Our dogs and one visitor's are a little keen on the llamas. I think they are just a little unsure of them and will sometimes lunge forward with some barking when close (we've not let them off the lead in the same field for this reason). They are getting better though. Other dogs seem fine so it just depends on the individual I guess. The llamas don't seem that bothered apart from being very curious and retreating quickly if the dogs do go for them. Provided people keep their dogs on a lead - which thankfully people seem to do in the few instances we've seen - I think it would be fine.

The trouble with all this is the not knowing beforehand, which is why I was asking for the experience of others. It would be best to keep the llamas off the field but the grass keeps growing for some reason and it would be good for us and the llamas if they can move between the fields. I think we may have to be very cautious and restrict their access to this field to when we are around and can keep an eye on things, having them confined to the main fields at other times.

Oh, thanks for the info on the alpaca hurdles. I agree, they would probably be high enough. Mind you, one of the guys could jump 5ft from a standing start if he wanted! My only real worry would be if they thought they could if spooked for some reason. I'd hate to see them get caught up in or come down on the top of a hurdle.

Chris

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Re: Walkers using footpath across llama field

Post  karen on Wed Aug 24, 2011 10:07 pm

Hi.
My llamas have lived on footpaths for many years we have never had any complaints the llamas who sometimes follow people but most of times just watch them going past or ignore them. They dont seem to be bothered about dogs but are used to ours, people are ment to keep dogs on leads the footpath people did put signs up but people dont take any notice. We do not have any signs warning people about llamas as this could make people think they were dangerous and may lead to problems. Some people like to come and see them.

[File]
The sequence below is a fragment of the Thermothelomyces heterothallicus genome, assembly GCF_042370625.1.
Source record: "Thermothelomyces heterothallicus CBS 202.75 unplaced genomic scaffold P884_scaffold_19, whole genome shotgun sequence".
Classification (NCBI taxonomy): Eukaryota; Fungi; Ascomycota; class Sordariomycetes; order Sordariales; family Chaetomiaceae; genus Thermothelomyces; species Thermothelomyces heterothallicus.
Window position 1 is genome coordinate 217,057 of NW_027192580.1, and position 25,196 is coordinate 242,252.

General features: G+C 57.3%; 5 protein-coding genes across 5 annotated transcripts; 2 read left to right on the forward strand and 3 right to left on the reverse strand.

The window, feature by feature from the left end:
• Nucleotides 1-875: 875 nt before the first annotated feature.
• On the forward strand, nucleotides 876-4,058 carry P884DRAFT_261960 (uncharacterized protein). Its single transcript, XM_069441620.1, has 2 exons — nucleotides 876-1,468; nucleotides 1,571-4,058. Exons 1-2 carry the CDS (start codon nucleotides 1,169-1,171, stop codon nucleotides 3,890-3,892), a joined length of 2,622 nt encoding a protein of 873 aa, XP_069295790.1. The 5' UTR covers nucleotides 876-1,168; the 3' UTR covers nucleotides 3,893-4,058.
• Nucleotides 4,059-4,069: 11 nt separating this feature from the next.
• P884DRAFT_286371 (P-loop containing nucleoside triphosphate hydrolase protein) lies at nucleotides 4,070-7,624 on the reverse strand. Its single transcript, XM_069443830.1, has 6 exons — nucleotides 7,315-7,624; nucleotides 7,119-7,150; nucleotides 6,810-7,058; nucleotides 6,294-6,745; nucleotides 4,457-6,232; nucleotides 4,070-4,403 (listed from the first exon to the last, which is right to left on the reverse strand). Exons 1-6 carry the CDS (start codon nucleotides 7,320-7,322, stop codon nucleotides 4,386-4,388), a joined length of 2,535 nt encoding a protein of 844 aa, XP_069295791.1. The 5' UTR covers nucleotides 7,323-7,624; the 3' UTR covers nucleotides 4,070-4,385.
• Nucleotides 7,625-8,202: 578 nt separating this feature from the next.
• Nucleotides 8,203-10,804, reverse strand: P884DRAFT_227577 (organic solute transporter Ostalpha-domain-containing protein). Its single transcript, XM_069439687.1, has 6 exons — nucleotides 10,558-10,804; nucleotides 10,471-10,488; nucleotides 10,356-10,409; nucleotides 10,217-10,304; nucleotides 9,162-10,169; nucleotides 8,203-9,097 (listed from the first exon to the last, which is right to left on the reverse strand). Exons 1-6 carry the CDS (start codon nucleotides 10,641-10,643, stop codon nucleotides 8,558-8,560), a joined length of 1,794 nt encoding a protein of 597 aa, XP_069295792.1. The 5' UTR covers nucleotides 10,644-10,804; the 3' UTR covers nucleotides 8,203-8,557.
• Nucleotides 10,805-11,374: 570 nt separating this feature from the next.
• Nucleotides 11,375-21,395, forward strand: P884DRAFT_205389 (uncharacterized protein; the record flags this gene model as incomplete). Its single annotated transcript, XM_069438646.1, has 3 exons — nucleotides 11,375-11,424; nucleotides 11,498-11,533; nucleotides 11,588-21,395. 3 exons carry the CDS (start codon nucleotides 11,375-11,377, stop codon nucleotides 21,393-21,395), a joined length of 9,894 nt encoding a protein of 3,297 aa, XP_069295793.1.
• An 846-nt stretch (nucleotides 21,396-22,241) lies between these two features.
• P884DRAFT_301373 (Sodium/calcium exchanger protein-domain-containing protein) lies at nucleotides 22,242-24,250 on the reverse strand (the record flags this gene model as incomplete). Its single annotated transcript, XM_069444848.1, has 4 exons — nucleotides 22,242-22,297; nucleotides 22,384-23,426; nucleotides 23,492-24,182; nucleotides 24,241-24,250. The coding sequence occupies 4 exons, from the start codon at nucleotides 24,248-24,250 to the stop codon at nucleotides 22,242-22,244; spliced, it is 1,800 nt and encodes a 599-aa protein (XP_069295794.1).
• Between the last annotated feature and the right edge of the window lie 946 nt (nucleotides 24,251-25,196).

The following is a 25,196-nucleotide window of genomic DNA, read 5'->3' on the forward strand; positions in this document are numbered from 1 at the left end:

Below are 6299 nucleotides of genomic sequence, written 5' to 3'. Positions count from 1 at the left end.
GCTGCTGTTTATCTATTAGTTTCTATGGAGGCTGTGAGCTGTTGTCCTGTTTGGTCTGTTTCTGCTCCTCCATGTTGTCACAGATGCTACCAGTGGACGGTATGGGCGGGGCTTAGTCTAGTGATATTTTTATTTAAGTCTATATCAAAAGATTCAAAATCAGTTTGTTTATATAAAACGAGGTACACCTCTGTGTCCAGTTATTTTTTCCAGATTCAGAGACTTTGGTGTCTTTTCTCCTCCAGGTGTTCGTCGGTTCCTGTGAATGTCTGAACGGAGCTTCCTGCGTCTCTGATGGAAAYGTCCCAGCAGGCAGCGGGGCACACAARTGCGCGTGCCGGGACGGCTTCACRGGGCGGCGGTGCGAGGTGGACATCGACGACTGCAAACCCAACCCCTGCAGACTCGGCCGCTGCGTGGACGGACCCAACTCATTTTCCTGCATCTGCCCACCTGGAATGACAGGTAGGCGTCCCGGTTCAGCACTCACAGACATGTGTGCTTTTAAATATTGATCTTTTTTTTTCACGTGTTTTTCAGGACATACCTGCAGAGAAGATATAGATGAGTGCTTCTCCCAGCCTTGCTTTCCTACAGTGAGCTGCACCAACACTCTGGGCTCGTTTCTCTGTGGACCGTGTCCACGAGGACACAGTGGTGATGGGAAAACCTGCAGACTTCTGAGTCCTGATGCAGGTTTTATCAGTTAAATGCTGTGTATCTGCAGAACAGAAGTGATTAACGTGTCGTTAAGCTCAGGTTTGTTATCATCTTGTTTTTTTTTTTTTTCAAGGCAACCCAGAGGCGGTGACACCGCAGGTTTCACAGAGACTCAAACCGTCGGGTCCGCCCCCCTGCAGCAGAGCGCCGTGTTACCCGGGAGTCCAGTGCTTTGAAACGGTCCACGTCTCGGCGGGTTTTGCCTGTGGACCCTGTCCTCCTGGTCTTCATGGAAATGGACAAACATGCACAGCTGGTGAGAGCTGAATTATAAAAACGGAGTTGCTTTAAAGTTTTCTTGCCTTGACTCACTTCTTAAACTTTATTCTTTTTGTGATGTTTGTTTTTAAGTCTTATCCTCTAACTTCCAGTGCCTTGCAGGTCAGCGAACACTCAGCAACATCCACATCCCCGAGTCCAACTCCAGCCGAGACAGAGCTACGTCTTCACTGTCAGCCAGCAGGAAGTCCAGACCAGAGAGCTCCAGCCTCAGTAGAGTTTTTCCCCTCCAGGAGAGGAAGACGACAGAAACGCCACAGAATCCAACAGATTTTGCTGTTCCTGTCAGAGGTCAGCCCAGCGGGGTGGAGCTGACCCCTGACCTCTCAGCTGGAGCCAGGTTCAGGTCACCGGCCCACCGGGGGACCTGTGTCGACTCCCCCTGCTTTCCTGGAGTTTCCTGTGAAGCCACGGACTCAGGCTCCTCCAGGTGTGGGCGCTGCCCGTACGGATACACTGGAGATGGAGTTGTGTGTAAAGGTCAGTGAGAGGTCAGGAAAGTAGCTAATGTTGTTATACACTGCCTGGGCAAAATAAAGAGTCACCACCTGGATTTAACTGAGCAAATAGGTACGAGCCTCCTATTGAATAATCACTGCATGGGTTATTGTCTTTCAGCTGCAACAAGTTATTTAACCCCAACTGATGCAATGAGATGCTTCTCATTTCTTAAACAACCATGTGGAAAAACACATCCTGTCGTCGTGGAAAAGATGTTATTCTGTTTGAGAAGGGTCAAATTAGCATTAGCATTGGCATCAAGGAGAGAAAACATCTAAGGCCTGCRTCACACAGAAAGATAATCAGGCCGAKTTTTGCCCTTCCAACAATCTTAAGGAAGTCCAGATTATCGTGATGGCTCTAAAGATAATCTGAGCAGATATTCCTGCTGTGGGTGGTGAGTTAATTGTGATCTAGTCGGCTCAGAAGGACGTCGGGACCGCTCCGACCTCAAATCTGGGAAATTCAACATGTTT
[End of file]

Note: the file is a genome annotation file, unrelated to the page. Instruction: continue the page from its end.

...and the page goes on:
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Re: Walkers using footpath across llama field

Post  S.Smith on Fri Aug 26, 2011 8:49 am

Hi Karen,

Thanks for your reply, good to hear your experiences. I think most of our guys would just watch from afar and would be fine. We do have one that is very curious to say the least and I'd be worried about him worrying people by wanting to have sniff or getting too close to any dogs. Our current thoughts are that we might put some post and rails alongside the path just to avoid any issues. A lot of hard work and cost but I think will save a lot or worrying.

Wording on llamas is a difficult one. As you suggested, it is not a good idea - and not allowed - to warn people off a public footpath. But I feel if people know what they are likely to encounter and what the animals may do they may be more likely to react better (not panic etc.). A balancing act. We had some info from the NFU that pretty much said the same.

Thanks again,
Chris

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Walkers using footpath across llama field

Post  r.cox on Sat Aug 27, 2011 10:29 pm

I think you would be well advised to watch public reaction to llamas at the zoo.
Whilst the majority enjoy and respect the llamas' quiet, peaceful nature, there is always the cool male teenager who goads the llamas to spit at him and be caught on his friend's camera.
Then the younger young man who wants to see what happens when a stone is thrown and hits the animal.
Its fun sharing the pleasure of your animals with interested individuals, its a pain being on edge whenever you see a group of young men anywhere near the llamas.
My advice is keep the immature public at arm's length, most of the time!